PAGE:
In a previous post I mentioned that most mornings as I pray I thank God for his revelation in creation, Scripture, and Christ. I suggested a thought experiment that encourages us to see God’s invisible qualities as we encounter creation every day, his eternal power and divine nature in everything. As we see the invisible God made visible in creation, we are driven to God’s further revelation of himself in Scripture, in our Bibles. As I’ve delved deeper into Scripture over the years, I’ve come to see God’s revelation of himself in the text of his word as even more amazing than his revelation in creation, and that is saying something. I used this phrase speaking creation: “The beauty, majesty, the improbable incomprehensible preposterous complexity of it all.” I suggested it should always and often leave us dumbfounded. I’ve come to feel this way about the Bible; it continually blows my mind. You would think that after 43(!) years as a Christian who has engaged the Bible almost daily that I might be a bit tired of it, you know, the same thing over and over and over. Nope! I find, literally every day, amazement on every page. It’s almost as if this book that claims to be the word of the invisible God who created the universe is as infinite and boundless and profound as its author! It is. The deeper I go, the more I realize . . . there is no bottom! Could any other merely human writing endure such scrutiny, and criticism, and passion for thousands of years, and convince millions, even billions of people, that it is divine? (more…)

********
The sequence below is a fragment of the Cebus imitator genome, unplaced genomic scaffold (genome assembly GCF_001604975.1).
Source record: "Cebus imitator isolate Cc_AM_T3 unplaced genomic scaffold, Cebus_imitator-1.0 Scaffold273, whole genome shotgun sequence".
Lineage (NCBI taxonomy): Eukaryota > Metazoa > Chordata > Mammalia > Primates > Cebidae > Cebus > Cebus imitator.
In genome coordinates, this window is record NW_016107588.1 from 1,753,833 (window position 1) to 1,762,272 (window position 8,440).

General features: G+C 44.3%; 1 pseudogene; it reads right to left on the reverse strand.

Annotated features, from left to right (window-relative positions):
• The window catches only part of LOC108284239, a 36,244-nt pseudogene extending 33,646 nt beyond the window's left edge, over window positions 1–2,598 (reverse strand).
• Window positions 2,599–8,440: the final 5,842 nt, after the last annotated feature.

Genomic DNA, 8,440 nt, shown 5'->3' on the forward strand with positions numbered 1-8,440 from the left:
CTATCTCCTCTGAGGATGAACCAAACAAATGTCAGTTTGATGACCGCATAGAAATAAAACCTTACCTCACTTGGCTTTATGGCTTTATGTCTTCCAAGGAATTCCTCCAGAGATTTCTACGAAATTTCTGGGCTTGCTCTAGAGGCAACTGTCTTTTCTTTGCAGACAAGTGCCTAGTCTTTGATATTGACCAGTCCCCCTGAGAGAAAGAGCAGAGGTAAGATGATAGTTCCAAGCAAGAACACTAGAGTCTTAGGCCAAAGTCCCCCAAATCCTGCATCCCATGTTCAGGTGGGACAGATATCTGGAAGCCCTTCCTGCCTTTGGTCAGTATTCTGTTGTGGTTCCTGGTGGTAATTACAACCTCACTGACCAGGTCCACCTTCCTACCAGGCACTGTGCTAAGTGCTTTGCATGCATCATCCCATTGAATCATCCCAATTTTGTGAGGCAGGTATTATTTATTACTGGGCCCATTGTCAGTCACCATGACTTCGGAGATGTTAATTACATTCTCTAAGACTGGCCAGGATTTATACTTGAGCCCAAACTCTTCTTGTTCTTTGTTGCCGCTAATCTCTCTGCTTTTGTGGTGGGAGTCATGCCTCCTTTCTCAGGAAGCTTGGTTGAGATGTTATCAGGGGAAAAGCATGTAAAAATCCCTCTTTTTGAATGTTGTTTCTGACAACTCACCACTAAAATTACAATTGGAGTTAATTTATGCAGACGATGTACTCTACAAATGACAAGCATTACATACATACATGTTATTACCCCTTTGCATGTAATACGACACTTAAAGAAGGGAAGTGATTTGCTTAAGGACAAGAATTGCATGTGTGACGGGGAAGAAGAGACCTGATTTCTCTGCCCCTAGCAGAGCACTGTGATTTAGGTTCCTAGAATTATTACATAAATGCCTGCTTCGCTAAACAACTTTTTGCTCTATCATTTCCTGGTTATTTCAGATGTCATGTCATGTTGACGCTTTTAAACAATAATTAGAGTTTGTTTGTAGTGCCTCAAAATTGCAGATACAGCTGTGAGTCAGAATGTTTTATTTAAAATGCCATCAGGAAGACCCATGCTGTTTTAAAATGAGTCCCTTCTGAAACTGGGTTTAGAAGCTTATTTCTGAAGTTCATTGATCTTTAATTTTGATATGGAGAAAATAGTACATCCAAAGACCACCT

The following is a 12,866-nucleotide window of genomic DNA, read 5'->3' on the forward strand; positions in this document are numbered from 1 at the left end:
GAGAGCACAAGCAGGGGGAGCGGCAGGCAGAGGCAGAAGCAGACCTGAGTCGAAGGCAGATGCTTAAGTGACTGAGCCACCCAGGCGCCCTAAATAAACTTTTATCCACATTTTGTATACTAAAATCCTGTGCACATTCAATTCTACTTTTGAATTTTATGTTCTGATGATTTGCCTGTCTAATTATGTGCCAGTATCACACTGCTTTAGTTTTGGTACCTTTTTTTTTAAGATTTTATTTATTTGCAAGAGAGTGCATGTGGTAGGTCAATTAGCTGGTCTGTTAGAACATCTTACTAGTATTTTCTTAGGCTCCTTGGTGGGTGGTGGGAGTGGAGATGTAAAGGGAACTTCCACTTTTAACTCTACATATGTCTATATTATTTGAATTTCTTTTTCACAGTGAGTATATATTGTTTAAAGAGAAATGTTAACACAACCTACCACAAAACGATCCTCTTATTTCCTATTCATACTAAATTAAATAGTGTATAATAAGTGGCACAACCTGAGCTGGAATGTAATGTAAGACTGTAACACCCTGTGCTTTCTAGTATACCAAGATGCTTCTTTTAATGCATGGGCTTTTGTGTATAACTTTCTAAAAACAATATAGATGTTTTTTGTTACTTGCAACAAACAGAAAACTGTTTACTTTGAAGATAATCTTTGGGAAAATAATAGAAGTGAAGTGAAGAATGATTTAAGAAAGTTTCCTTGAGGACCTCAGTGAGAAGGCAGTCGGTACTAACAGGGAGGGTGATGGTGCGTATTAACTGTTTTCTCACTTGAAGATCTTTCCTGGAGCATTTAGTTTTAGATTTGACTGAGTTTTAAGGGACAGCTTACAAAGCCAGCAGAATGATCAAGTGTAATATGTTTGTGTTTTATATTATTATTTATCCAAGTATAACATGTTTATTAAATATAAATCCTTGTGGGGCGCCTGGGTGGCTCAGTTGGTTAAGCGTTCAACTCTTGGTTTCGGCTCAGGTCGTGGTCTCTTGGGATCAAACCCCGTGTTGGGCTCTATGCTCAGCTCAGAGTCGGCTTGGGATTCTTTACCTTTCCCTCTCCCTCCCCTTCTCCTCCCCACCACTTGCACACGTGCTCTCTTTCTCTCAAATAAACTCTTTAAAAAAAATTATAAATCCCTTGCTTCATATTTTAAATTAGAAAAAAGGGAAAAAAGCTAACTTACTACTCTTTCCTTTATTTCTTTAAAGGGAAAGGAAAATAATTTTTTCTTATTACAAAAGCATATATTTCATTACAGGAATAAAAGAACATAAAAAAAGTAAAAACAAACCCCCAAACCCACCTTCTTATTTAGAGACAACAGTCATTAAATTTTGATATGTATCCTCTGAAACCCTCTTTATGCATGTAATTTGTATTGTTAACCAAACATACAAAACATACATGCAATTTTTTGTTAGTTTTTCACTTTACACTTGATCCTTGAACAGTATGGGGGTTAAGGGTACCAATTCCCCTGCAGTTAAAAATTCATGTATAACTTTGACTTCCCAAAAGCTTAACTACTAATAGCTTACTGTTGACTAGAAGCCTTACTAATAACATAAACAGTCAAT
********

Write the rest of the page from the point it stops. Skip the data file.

When I was a young man early in my intellectual journey searching for truth, I came across Idols for Destruction; Christian Faith and It’s Confrontation with American Society. It was published in 1983, and I was just beginning to expand my understanding of faith to all of reality beyond my own religious experience. I remember being awed by the author’s learning and insight, and how he took a Christian worldview and critiqued everything, it seemed, about the modern world. It was, to me, a tour de force, especially because as a 23 or 24 year-old I was just beginning to exercise my intellectual chops. It was from a universe of learning I could only marvel at. The author, Herbert Schlossberg, was an historian who seemed to know everything. I decided after lo these man years to read it again, and it amazes me now just as much as I remember it amazing me then. It’s now a classic in Christian intellectual history. What is striking as I read it in 2021 is how prophetic it was. He died a couple years ago before the world went mad with COVID, and Trump drove the woke left into complete madness, but he predicted with uncanny accuracy the destruction of the idols of our age we are experiencing right now. (more…)